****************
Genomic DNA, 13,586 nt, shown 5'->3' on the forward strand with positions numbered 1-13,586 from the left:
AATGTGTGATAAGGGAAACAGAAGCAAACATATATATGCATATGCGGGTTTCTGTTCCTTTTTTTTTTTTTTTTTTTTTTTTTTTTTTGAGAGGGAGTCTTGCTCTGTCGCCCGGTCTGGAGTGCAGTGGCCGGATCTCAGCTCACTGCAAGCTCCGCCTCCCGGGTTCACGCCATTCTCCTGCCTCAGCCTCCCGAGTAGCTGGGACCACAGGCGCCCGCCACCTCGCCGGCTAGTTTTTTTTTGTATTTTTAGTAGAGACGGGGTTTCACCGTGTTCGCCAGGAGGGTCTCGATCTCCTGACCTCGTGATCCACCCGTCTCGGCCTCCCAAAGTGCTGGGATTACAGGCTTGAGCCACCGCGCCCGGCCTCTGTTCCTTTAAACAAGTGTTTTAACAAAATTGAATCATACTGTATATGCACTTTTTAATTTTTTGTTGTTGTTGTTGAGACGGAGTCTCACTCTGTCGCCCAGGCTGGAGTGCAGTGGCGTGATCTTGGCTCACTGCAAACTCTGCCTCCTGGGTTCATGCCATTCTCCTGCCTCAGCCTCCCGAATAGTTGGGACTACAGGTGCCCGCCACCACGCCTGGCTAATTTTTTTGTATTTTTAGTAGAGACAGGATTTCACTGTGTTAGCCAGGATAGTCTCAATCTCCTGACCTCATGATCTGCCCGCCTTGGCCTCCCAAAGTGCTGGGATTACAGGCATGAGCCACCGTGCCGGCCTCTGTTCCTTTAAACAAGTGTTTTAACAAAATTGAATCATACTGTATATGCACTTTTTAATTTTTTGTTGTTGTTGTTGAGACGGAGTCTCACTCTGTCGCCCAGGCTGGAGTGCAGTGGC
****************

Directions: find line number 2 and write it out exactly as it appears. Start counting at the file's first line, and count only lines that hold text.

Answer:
AATGTGTGATAAGGGAAACAGAAGCAAACATATATATGCATATGCGGGTTTCTGTTCCTTTTTTTTTTTTTTTTTTTTTTTTTTTTTTGAGAGGGAGTCTTGCTCTGTCGCCCGGTCTGGAGTGCAGTGGCCGGATCTCAGCTCACTGCAAGCTCCGCCTCCCGGGTTCACGCCATTCTCCTGCCTCAGCCTCCCGAGTAGCTGGGACCACAGGCGCCCGCCACCTCGCCGGCTAGTTTTTTTTTGTATTTTTAGTAGAGACGGGGTTTCACCGTGTTCGCCAGGAGGGTCTCGATCTCCTGACCTCGTGATCCACCCGTCTCGGCCTCCCAAAGTGCTGGGATTACAGGCTTGAGCCACCGCGCCCGGCCTCTGTTCCTTTAAACAAGTGTTTTAACAAAATTGAATCATACTGTATATGCACTTTTTAATTTTTTGTTGTTGTTGTTGAGACGGAGTCTCACTCTGTCGCCCAGGCTGGAGTGCAGTGGCGTGATCTTGGCTCACTGCAAACTCTGCCTCCTGGGTTCATGCCATTCTCCTGCCTCAGCCTCCCGAATAGTTGGGACTACAGGTGCCCGCCACCACGCCTGGCTAATTTTTTTGTATTTTTAGTAGAGACAGGATTTCACTGTGTTAGCCAGGATAGTCTCAATCTCCTGACCTCATGATCTGCCCGCCTTGGCCTCCCAAAGTGCTGGGATTACAGGCATGAGCCACCGTGCCGGCCTCTGTTCCTTTAAACAAGTGTTTTAACAAAATTGAATCATACTGTATATGCACTTTTTAATTTTTTGTTGTTGTTGTTGAGACGGAGTCTCACTCTGTCGCCCAGGCTGGAGTGCAGTGGC